All posts tagged: exhibition

From the BJP Archive: Thomas Ruff

On the face of it, Thomas Ruff has radically altered course since his first major series brought him to international fame in the mid-1980s. He followed his portraits of fellow students at the Düsseldorf Art Academy (where he was studying photography with the legendary Bernd and Hilla Becher) with photographs of modern architecture in the 1987-1991 series Hauser, and then began working with appropriated images. His 1989 series, Sterne, used astronomical panoramas from the European Southern Observatory, for example, while his Zeitungsfotos made during the 1990s took images culled from newspapers. Over the following decade he has continued working with the vernacular, incorporating source material such as manga comics which he manipulated into colourful abstractions (Substrat), highly pixellated images he downloaded from the internet (Jpegs), and an archive of glass negatives found in a factory archive from the 1930s and 40s (Machines). But while Ruff is happy to admit his techniques change from series to series, the concept behind his work has remained consistent. In an interview for his latest catalogue he told Hans Ulrich …

2017-08-16T13:40:17+00:00

Gazebook Festival Preview

Now in its third year, the Sicilian photo festival is tackling big issues under a theme of “Communication in uncertainty and chaos”. The idea is telling of its locale: a crucial crossing point in the Mediterranean and an entry gateway to Europe, Sicily has been at the centre of the migrant crisis as people cross the sea in search of peace and a better life. The photographs in this series cover ideas of identity, politics, war, nationality, feminism and more.

2017-08-10T12:01:27+00:00

Jo Metson Scott believes there is no formula behind a perfect portrait.

” I always feel like I am (metaphorically, and sometimes physically) skipping or hopping around a person waiting for the moment I get something interesting from them, waiting for the moment it goes from being quite ordinary to being something powerful or compelling.” Jo Metson Scott, a winner in BJP’s Portrait of Britain 2016, shares how to capture the perfect moment –

2017-06-21T20:37:57+00:00

Daniel Castro Garcia’s first solo exhibition FOREIGNER opens

“It’s time to leave! If you must die, die in the open sea! You must not return. If any of you come back you’re dead. If any of you come back and report me, you’re dead. If you have to die, you die all together! Now go!” With these words, Aly Gadiaga, one of the migrants portrayed in Daniel Castro Garcia’s Foreigner project, describes his journey from the Libyan coast to Italy. Gadiaga tells his story in a long interview recorded by the artist and included in his exhibition at London’s TJ Boulting, his prize for winning the International Photography Award 2017. The work on show is delicate and sensitive, a far cry from the sensationalised accounts often offered up in the press. “We are all foreigners,” says Castro Garcia, adding that he hopes to inspire respect rather than pity. “It’s not just about respecting those in the photographs – the audience also deserves respect,” he says. “At the heart of this work was the desire to create a dignified response to this humanitarian crisis, …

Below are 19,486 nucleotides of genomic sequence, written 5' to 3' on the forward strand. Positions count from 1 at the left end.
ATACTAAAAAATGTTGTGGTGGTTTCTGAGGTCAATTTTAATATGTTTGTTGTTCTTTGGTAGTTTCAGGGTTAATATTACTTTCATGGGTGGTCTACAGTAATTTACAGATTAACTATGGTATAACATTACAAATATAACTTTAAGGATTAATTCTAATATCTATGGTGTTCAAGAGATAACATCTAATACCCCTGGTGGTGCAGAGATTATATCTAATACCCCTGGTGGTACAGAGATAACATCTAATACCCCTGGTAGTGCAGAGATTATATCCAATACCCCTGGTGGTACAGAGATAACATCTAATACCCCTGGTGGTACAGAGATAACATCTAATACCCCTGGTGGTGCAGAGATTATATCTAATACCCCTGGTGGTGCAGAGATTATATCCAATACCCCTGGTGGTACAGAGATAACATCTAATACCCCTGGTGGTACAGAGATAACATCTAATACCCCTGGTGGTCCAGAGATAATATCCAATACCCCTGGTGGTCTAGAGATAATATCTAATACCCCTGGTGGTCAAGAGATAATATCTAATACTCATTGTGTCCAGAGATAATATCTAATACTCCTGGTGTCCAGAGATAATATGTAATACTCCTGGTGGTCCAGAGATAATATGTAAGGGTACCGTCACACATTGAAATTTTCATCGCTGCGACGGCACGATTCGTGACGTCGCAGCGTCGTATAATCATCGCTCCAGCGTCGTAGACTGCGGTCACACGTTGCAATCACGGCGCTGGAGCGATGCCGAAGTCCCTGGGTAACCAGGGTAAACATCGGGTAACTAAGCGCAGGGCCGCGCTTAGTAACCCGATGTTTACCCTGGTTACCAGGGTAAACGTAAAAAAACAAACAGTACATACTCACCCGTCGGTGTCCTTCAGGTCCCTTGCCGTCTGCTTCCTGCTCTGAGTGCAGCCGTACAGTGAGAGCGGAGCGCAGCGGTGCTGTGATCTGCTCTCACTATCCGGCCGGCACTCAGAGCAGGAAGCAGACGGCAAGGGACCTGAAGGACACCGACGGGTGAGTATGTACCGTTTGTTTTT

2017-03-20T15:23:30+00:00

The day 100,000 Iranian women protested the headscarf

On 7th May 1979 the Iranian newspapers announced a new law had been passed stating all women must wear a headscarf in public. The following day, more than 100,000 women took to the streets to protest. Photographer Hengameh Golestan was there to capture it. “They were demanding the freedom of choice,” Golestan says. “It wasn’t a protest against religion or beliefs, in fact many religious women joined the protest, this was strictly about women’s rights, it was all about having the option.” Despite these demonstrations, the law remained, and newspapers declined to publish Golestan’s pictures. One of only a handful of female photographers working in Iran at the time, Golestan had started taking photographs seven years earlier, at the age of 18. She was inspired by her husband, the late Kaveh Golestan, who died in 2003 after while working in Iraq for the BBC. “I started as his assistant and then continued from there,” she says. “In the days before selfies, Photoshop and citizen journalism, photos were vital, a visual document that might otherwise not …

2015-09-08T14:57:58+00:00

Five minutes with…Clare Strand

From photographs inspired by crime scenes to pseudo-scientific experiments, Clare Strand has always marched to the beat of her own drum – and her latest exhibition, Getting Better and Worse at the Same Time, is no exception. Featuring The Happenstance Generator (a machine that blows around images from her research projects) and The Entropy Pendulum (a moving arm that swings backwards and forwards over one of her prints), it’s a quirky, animated take on photography and kinesis that, like her previous projects, is somehow held together by Strand’s idiosyncratic, retro-futuristic aesthetic. BJP took five minutes with the artist to find out more. BJP: Is the work in this exhibition all new, apart from The Happenstance Generator? Clare Strand: It’s all pretty much new – there are few pieces that have been shown but never in the context of a cohesive show. BJP: Did you make it all for the show? Or have you just had a particularly fruitful time of it recently? CS: Yes, most the works have been made for this show. I like working …